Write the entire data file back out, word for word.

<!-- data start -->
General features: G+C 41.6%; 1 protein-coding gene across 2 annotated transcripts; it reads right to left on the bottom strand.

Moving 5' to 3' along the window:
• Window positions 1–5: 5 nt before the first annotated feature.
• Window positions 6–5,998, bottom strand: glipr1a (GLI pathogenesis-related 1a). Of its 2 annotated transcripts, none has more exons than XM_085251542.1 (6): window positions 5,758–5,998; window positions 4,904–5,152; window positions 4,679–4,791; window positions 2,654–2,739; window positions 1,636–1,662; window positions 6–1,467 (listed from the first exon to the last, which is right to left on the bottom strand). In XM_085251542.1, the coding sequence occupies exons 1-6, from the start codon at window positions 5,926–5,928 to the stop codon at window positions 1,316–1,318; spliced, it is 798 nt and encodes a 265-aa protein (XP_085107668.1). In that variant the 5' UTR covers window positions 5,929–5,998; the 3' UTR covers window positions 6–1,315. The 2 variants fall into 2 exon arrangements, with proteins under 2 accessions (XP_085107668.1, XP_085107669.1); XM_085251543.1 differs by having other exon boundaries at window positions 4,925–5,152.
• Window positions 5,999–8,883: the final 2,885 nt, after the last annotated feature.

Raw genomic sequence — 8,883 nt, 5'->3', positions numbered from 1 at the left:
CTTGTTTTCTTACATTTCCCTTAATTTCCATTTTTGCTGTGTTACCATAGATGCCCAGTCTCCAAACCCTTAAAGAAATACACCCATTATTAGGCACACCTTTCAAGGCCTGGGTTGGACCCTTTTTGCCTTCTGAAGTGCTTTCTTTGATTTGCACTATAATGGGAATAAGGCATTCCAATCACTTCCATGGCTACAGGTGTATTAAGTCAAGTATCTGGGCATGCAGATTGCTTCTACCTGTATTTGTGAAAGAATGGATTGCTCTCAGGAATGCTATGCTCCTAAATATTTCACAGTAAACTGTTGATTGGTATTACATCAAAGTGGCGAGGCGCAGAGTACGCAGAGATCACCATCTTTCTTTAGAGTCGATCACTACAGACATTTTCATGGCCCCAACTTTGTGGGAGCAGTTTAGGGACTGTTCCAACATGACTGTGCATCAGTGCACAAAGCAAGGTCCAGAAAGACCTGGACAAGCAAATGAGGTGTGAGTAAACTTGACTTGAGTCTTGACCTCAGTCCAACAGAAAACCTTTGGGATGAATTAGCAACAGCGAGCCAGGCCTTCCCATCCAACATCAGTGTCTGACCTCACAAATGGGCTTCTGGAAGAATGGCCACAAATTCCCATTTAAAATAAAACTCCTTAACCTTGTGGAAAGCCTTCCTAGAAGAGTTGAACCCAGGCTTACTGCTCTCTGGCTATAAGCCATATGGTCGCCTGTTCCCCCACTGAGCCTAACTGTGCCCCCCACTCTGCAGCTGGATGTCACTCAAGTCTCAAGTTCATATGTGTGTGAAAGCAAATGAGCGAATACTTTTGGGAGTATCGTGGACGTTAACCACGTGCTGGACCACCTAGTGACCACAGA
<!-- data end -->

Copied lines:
General features: G+C 41.6%; 1 protein-coding gene across 2 annotated transcripts; it reads right to left on the bottom strand.

Moving 5' to 3' along the window:
• Window positions 1–5: 5 nt before the first annotated feature.
• Window positions 6–5,998, bottom strand: glipr1a (GLI pathogenesis-related 1a). Of its 2 annotated transcripts, none has more exons than XM_085251542.1 (6): window positions 5,758–5,998; window positions 4,904–5,152; window positions 4,679–4,791; window positions 2,654–2,739; window positions 1,636–1,662; window positions 6–1,467 (listed from the first exon to the last, which is right to left on the bottom strand). In XM_085251542.1, the coding sequence occupies exons 1-6, from the start codon at window positions 5,926–5,928 to the stop codon at window positions 1,316–1,318; spliced, it is 798 nt and encodes a 265-aa protein (XP_085107668.1). In that variant the 5' UTR covers window positions 5,929–5,998; the 3' UTR covers window positions 6–1,315. The 2 variants fall into 2 exon arrangements, with proteins under 2 accessions (XP_085107668.1, XP_085107669.1); XM_085251543.1 differs by having other exon boundaries at window positions 4,925–5,152.
• Window positions 5,999–8,883: the final 2,885 nt, after the last annotated feature.

Raw genomic sequence — 8,883 nt, 5'->3', positions numbered from 1 at the left:
CTTGTTTTCTTACATTTCCCTTAATTTCCATTTTTGCTGTGTTACCATAGATGCCCAGTCTCCAAACCCTTAAAGAAATACACCCATTATTAGGCACACCTTTCAAGGCCTGGGTTGGACCCTTTTTGCCTTCTGAAGTGCTTTCTTTGATTTGCACTATAATGGGAATAAGGCATTCCAATCACTTCCATGGCTACAGGTGTATTAAGTCAAGTATCTGGGCATGCAGATTGCTTCTACCTGTATTTGTGAAAGAATGGATTGCTCTCAGGAATGCTATGCTCCTAAATATTTCACAGTAAACTGTTGATTGGTATTACATCAAAGTGGCGAGGCGCAGAGTACGCAGAGATCACCATCTTTCTTTAGAGTCGATCACTACAGACATTTTCATGGCCCCAACTTTGTGGGAGCAGTTTAGGGACTGTTCCAACATGACTGTGCATCAGTGCACAAAGCAAGGTCCAGAAAGACCTGGACAAGCAAATGAGGTGTGAGTAAACTTGACTTGAGTCTTGACCTCAGTCCAACAGAAAACCTTTGGGATGAATTAGCAACAGCGAGCCAGGCCTTCCCATCCAACATCAGTGTCTGACCTCACAAATGGGCTTCTGGAAGAATGGCCACAAATTCCCATTTAAAATAAAACTCCTTAACCTTGTGGAAAGCCTTCCTAGAAGAGTTGAACCCAGGCTTACTGCTCTCTGGCTATAAGCCATATGGTCGCCTGTTCCCCCACTGAGCCTAACTGTGCCCCCCACTCTGCAGCTGGATGTCACTCAAGTCTCAAGTTCATATGTGTGTGAAAGCAAATGAGCGAATACTTTTGGGAGTATCGTGGACGTTAACCACGTGCTGGACCACCTAGTGACCACAGA